• While sleeping if your body starts to tingle then your muscles are beginning to relax and you on your way to dreaming, this is the time to tell yourself I am about to dream.
  • Remember that it’s a dream and some things that happen in it may never happen again. So even if it is just your dream, if you found a good friend or someone you love just tell them what you think because you may never get that chance again.
  • Pre-determine what you want to achieve in a lucid dream while you are awake. When you become lucid in a dream, you will already know what you want to do.
  • To end sleep paralysis (which is not dangerous) try wiggling your toes or swallowing. When you are in sleep paralysis, your brain is sending a signal to the rest of your body to immobilize your muscles so you don’t thrash around while you sleep. The larger muscles are usually more affected than the smaller ones. So trying to wiggle your toes tends to wake you up during a state of sleep paralysis.
  • To help control specific things in your dream practice those things while you’re awake. For example to help yourself become a lucid dreamer try turning on and off a light switch slowly multiple times throughout the day then try doing the same action (turning on or off the lights) in your dream.
  • What a dreamer does with lucidity reflects personal tendencies and levels of skill attained usually through experience and practice. Although a lucid dreamer can influence the dream’s structure, characters, course, etc., it is not a given that a lucid dream is about what the dreamer wants it to be about. Seasoned lucid dreamers who are more often lucid than not will continue to encounter psychological and developmental challenges in the dream scape. The agreeable and the distressing, the easy and difficult, beautiful and horrifying, are all occasioned much as they are in regular dreaming. But whereas a regular dream is filled with the convoluted subtleties of the subconscious mind enumerating its issues before a largely unconscious dreamer, a lucid dreamer has the opportunity to consciously explore at any level.
  • Listen to Binaural Beats. Binaural Beats are often used to induce lucid dreams, and many assure this method dramatically improves success rate. Theoretically, listening to Binaural Beats lowers brain frequencies, triggering different effects such as relaxation and dream induction. Look for Theta bin-aural beats, as they use the same brainwave frequency used in dreams. You may also want to listen to Alpha and Delta binaural beats as they help you relax and fall into non-REM sleep.
  • You can also try shape-shifting. It is hard to do it on command, but you can also make an ‘excuse’ to transform by making a transformation machine or a magic assistant that can change you into an animal.
  • It is a good idea to purposely wake a few minutes after becoming lucid, once you have experienced what you wanted to experience. This way, you can wake up with the dream very fresh in your mind, and have excellent recall. If you do not wake up, the dream may simply fade away into the night, and could be forgotten.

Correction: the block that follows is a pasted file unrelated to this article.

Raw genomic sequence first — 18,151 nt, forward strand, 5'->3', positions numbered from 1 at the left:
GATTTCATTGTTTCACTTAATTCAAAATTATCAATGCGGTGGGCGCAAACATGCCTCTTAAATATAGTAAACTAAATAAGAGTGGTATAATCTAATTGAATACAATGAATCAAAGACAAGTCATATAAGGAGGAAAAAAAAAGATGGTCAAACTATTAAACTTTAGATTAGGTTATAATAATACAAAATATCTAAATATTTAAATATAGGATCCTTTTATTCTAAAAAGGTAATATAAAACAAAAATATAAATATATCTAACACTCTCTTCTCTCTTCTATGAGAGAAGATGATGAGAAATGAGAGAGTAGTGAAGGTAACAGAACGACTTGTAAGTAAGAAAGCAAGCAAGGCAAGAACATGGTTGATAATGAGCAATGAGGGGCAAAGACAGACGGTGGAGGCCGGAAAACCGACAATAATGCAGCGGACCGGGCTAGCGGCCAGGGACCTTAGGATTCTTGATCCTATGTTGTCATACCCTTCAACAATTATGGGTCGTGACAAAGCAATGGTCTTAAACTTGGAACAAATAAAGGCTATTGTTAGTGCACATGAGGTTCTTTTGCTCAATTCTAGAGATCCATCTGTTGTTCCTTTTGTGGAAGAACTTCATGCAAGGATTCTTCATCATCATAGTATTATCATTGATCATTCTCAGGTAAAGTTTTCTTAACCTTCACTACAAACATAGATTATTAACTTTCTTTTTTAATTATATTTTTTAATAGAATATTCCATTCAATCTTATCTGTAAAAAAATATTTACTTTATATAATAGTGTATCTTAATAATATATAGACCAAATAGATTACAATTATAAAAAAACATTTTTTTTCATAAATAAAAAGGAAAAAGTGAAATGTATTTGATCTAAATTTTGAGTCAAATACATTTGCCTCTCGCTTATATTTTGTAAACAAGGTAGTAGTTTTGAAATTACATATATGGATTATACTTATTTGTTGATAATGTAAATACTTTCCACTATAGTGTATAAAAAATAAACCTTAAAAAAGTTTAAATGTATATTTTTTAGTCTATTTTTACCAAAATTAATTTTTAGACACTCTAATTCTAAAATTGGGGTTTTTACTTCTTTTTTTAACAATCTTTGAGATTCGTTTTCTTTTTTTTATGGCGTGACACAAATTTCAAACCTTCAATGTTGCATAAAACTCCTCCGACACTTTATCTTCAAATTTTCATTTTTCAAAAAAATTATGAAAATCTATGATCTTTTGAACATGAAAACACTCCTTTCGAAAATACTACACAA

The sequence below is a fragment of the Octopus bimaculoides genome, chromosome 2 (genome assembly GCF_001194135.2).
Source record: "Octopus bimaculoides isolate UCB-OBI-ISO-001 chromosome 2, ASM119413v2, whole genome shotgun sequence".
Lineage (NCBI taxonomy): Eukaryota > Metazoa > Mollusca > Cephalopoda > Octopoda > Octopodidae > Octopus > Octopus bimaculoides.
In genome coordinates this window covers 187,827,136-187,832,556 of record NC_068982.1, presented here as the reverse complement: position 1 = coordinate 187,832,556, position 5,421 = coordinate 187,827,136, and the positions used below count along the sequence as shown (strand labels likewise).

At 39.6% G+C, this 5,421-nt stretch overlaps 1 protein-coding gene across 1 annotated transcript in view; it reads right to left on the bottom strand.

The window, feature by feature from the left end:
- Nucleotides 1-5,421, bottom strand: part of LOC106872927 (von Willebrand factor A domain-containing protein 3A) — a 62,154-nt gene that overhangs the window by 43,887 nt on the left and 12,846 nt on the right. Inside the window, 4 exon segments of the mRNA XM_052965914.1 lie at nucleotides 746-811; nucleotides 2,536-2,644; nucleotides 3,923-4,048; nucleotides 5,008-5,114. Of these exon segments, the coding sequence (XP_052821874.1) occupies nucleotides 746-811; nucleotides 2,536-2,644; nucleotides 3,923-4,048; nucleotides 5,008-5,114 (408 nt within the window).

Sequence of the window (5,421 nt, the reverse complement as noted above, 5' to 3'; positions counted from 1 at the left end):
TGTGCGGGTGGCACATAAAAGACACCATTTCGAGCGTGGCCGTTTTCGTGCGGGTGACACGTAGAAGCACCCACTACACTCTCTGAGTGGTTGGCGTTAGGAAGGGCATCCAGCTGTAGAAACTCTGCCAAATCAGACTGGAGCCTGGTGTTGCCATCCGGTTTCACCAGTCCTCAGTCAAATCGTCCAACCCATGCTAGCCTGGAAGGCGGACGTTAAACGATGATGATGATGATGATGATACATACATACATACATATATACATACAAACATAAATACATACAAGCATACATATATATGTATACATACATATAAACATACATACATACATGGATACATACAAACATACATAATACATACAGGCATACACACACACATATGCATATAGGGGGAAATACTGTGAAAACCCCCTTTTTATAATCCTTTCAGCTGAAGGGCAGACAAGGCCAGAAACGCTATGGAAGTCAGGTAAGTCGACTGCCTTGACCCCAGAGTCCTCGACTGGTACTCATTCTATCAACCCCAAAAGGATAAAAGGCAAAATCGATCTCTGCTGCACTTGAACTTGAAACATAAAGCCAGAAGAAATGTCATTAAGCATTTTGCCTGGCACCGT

• Creativity and imagination are key for having more dreams and dreaming about the things you want to.
  • If you notice something happening that is impossible in real life, such as being able to breathe underwater, this can act as a reality check to alert you to the fact that you are dreaming.
  • It is also cool to teleport. Close your eyes, spin your dream body, and envision a brand new landscape and open your eyes.
  • Keep a dream journal next to your bed to record your dreams.
  • If you have trouble remembering your dreams, then whenever you wake up, lie back on your pillow, close your eyes, and try to remember backwards what happened in the dream.
  • Some medications can affect dreams and their frequency as a side effect.
  • Keeping a dream journal is important; it not only helps you spot abnormalities, but it also helps dream recollection, thus a more enjoyable and memorable experience.
  • Get your own reality check and use it a couple times a day. You could use a coin that you spin on the table. If the coin stops spinning, you know that everything around you is reality. If you make this your daily routine and do this a couple times a day, you’ll have a good chance that you will do this in your dream. You’ll notice that the coin won’t stop, and gain full control because you know you’re dreaming.
  • Write down what you remember when you remember it. Most people remember dreams from nights before. If you write down whatever you remember, your brain will get used to remembering instances from your dreams.
  • Lucid dreaming may be helpful for people who frequently experience nightmares, as it gives them a chance to take control of their dreams.
  • How to Lucid Dream